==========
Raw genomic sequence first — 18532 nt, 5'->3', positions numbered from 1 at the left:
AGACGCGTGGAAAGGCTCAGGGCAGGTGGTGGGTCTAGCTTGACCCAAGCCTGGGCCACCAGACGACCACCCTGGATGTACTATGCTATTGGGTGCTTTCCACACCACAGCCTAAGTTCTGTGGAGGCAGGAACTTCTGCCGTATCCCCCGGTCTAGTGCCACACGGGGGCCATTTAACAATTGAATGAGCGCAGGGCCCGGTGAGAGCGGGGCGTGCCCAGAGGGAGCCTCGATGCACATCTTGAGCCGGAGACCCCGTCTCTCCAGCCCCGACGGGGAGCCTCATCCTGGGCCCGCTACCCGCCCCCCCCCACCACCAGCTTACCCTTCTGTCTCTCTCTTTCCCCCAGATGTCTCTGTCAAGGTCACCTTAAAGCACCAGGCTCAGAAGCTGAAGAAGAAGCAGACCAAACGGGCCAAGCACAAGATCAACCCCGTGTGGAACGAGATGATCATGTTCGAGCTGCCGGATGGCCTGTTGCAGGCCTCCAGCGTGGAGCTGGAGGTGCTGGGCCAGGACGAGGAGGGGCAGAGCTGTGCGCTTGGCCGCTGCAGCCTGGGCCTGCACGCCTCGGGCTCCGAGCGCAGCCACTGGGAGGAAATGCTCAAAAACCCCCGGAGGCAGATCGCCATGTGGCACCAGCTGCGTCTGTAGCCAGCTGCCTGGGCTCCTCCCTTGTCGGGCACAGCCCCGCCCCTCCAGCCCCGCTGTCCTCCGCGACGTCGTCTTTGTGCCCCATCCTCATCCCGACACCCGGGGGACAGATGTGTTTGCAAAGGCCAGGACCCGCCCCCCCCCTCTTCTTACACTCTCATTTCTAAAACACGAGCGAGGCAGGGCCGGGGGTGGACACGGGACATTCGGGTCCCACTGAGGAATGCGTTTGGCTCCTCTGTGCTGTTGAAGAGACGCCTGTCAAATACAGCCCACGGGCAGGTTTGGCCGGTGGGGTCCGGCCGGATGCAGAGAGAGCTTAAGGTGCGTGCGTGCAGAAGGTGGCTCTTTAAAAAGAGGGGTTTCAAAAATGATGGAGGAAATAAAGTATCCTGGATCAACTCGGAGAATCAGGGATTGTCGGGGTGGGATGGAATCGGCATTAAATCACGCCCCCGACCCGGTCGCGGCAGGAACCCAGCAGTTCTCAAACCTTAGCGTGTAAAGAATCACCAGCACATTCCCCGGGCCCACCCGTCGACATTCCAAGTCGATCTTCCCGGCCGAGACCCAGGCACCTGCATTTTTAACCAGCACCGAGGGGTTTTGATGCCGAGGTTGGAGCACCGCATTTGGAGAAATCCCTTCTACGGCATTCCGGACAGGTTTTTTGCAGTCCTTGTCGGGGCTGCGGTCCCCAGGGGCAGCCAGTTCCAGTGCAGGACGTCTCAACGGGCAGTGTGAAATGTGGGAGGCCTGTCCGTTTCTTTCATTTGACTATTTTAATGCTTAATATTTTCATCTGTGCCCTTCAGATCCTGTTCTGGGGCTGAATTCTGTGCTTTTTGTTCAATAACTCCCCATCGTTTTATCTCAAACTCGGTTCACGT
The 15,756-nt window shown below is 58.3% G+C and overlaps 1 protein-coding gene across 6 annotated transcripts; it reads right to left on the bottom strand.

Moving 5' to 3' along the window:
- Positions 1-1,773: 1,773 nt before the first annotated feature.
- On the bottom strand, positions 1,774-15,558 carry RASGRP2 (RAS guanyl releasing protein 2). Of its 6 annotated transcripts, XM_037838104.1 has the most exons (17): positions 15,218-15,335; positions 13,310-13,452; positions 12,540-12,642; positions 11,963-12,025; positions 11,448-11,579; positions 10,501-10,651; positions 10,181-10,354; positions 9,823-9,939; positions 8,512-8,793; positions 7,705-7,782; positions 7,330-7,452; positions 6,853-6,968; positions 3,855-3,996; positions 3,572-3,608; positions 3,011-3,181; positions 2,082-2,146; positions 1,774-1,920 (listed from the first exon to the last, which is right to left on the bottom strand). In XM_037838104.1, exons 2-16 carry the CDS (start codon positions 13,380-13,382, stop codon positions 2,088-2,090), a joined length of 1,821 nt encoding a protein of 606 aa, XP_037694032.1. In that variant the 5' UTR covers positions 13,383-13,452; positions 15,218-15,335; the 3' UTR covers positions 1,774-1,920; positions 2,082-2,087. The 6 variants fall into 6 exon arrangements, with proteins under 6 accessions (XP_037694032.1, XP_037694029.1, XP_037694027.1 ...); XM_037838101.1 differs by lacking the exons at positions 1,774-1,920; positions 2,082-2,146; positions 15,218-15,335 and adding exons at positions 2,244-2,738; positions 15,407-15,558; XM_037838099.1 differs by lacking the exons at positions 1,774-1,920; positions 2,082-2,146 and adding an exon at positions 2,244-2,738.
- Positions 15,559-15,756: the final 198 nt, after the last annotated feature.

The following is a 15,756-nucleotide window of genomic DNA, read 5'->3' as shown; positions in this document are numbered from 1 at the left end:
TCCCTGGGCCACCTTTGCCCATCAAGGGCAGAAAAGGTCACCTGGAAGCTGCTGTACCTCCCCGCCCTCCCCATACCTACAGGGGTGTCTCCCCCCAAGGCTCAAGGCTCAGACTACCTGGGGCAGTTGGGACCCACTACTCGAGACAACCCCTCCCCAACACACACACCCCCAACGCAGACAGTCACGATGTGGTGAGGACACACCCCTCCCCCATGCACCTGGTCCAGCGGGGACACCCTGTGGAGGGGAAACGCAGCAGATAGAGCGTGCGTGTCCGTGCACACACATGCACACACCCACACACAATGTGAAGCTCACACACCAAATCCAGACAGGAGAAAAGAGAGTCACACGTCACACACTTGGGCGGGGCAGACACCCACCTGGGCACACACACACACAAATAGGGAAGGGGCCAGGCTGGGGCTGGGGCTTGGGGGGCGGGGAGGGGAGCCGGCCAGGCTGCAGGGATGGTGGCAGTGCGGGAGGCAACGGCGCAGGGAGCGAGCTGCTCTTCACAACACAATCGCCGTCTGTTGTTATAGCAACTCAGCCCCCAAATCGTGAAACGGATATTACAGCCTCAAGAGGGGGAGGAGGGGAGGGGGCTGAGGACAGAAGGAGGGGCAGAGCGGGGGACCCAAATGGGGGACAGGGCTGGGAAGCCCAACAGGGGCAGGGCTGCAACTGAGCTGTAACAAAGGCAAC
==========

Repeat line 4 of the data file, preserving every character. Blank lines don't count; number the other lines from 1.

Moving 5' to 3' along the window: